One didn’t need the Pied Piper’s flute to be surrounded by children. A camera would do, but a sketch book was even better. People were sometimes suspicious of a camera –not sure what was being photographed. And perhaps still felt that a photograph took part of their soul. But they loved to watch the hand at work, to recognize themselves and others, even if the resemblance was limited to a hairdo or a lace collar.
I went up to Monreale about the middle of the morning. Seats on the filobus were always few, but today those who were lucky enough to be sitting down were leaned over and smothered by the rest of the passengers, packed in so tight no one could move. After two hairpin turns, we rolled into the piazza in front of the cathedral. I began wandering the streets, walking up steps and taking a few pictures. Finally I found a clean wall to sit on and an interesting corner where women were continually coming and going fetching pails of water. I began to draw. At first they looked from a distance. Then the woman on whose doorstep I was sitting came out and smiled. She was careful to speak Italian and not Sicilian so that I could understand her. The Sicilian dialect heard all around – on the bus, in the street – had a much softer more guttural sound than the Italian. Perhaps it was due to Arabic influences. Bella became bedda. Sole changed to suli. Bedda, cu fici a tia fici lu suli. Pretty one, he who made you also made the sun.
Children came by. People, young and old. A girl of about 20 with a good strong build and dark brown hair took over the questioning. Her mother also tried, but it was mostly in Sicilian. Great sad eyes looked out of a worn face, beautiful somehow despite the gaps in her teeth. I made ready to leave and the woman asked if I wanted to come to her house. It was right there on the corner. A large low room divided in two by a curtain. Rather bare, rather dark, but clean and with a radio in one corner. She offered me a small glass of yellow green liquor, made for the engagement party of the brown-haired girl, Graziella. The room and the door filled with people. I drew a few of them, but the mother had something too subtle to catch. At least then. They put on records and Graziella and another girl waltzed around gaily. Their life seemed fairly simple and happy, with the pattern already set at birth and very little leeway. Graziella was following the pattern. In a month she would be married. In a year she would have a child. Now as she bent over her drawn-work she looked quite content.
It was way after one. They asked, rather hesitatingly, if I would like some bread and cheese. So with no further ceremony a loaf of bread was brought out and one of the children sent to the store for some cheese. For them it was just bread for their noon meal, yet they looked quite healthy. Finally I succeeded in gathering up my things and made a sort of escape. The little ones followed me halfway around town and after losing them I quickly picked up a new bunch. Girls mostly, about five to eight years old, clowning, chewing on bread, wanting me to take a photo of this or that. I sat down to draw but was almost suffocated. If I hadn’t been sitting on a wall I wouldn’t have seen a thing. A passing orange vendor shooed them away to a distance of three feet and sat next to me himself to see what I was doing. It was best to move on. Surrounded by my enormous family of children. They occupied the whole width of the narrow streets and it was only towards sunset that I gradually lost them to the sharp calls of the various grownups in the vicinity and made my way back down to Palermo.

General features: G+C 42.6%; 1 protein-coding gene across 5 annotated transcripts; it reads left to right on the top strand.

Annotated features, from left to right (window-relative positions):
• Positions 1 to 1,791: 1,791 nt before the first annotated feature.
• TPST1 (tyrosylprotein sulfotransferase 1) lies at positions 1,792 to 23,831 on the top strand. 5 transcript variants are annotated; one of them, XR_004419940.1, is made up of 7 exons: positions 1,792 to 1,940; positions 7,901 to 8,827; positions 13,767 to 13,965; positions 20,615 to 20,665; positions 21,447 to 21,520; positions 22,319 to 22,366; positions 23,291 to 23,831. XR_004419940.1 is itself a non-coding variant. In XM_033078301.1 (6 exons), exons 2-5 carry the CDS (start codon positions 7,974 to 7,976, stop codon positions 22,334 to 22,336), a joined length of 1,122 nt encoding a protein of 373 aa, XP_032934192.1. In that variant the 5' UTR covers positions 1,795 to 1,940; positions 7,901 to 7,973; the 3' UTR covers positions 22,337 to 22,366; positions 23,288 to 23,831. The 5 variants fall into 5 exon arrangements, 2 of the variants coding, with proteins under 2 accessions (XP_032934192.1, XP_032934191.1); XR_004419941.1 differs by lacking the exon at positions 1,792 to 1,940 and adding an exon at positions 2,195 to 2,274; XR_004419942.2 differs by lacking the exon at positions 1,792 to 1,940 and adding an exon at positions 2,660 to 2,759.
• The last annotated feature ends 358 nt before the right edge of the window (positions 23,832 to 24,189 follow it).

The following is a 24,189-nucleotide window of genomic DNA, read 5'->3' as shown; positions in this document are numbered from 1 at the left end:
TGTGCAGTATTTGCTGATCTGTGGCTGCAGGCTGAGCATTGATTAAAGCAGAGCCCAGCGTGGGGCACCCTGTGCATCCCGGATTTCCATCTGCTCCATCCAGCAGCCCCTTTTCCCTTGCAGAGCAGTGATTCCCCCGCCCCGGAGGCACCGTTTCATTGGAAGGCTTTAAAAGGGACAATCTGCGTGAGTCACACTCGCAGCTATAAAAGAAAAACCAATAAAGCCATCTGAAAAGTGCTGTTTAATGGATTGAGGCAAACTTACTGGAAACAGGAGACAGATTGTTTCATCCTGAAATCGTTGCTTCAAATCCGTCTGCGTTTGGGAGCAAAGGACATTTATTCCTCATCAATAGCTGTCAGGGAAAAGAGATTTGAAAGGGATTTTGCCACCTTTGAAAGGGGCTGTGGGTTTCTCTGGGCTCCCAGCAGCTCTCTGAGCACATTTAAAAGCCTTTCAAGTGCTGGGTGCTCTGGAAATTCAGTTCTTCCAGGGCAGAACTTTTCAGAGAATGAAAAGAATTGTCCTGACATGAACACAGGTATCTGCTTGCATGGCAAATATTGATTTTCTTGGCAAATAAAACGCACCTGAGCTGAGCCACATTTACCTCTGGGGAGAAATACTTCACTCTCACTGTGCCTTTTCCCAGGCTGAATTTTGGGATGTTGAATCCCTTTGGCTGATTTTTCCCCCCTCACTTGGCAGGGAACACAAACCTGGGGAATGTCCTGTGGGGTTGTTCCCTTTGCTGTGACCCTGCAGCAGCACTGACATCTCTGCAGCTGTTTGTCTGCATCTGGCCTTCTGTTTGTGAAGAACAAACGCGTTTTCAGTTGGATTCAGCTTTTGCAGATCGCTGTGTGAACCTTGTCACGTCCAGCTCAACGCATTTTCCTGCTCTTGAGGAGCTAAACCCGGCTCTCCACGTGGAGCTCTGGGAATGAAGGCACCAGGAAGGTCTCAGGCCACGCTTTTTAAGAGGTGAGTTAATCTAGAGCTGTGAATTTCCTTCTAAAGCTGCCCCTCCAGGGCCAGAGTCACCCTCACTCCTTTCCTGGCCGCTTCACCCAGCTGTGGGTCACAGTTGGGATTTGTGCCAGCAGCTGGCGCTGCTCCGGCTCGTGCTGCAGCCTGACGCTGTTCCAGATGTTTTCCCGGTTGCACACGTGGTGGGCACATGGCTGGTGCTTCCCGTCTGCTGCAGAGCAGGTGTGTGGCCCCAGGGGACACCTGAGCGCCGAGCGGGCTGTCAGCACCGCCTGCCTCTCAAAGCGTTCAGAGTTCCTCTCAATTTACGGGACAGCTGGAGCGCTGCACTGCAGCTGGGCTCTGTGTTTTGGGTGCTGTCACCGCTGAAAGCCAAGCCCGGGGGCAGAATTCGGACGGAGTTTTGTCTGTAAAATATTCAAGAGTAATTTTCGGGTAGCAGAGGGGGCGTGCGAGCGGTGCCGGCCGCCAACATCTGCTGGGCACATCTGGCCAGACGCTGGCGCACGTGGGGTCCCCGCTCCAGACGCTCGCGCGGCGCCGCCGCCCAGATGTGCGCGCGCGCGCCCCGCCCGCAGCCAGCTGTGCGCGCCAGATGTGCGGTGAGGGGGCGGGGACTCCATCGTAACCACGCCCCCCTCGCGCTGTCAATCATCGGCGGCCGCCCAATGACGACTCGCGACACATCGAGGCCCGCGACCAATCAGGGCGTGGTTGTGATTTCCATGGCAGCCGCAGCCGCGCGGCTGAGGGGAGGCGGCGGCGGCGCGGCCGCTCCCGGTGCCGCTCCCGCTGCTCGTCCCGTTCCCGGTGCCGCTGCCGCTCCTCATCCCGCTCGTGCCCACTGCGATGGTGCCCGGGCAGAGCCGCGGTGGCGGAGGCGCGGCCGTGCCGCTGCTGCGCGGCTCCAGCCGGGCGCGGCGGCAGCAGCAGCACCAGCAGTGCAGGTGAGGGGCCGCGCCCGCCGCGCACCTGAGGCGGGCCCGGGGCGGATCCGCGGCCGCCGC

There was an old woman who lived in a shoe, and she had so many children she didn’t know what to do….surely that had been written here.
Back at the hotel I often sat in the writing room to study. It was warmer and the occasional guests waiting for phone calls or appointments did not bother me. It was also a way of improving my Italian. Most of the guests were from other parts of Italy, so they were easier to understand, and gave me a chance to learn about the differences between north and south. I sometimes wondered what they thought of me, a woman traveling alone. I must say though that on the whole they were respectful and as one of them said, the Italians were all gentlemen. The problem was what your definition of gentleman was. If a boy was with a girl in the moonlight and he didn’t try to kiss her, he was not being a gentleman.
It all came to a head one evening when the conversation turned to America, American politics, and American males. While the Sicilians I had gotten to know in Monreale, all of the working class, wanted to go to America, the land of opportunity, for the middle class America was a land of immaturity and faults despite its technical excellence.
For them, the Americans were children. Over and over one heard this from the Italians – and the French, and to a lesser extent, the Germans. But mostly from the Italians. Opinions of this sort, along with the subject of love, entered a conversation five minutes after it had begun. In ways, it might be true. Although the Italians too had a childlike side to their nature – a strange combination of physical maturity, of male superiority and self-assuredness, and an ignoring of tomorrow and of material aspects such as business. For an Italian, he was first of all a male, but he centered his attention on the woman. He was in love with every woman he met, for she represented all of womankind. Since human beings were endowed with both intelligence and emotions, playing with ideas and emotions was part of their makeup. Love affairs were challenging and exciting, marriage meant serenity and was forever.
To be continued . . .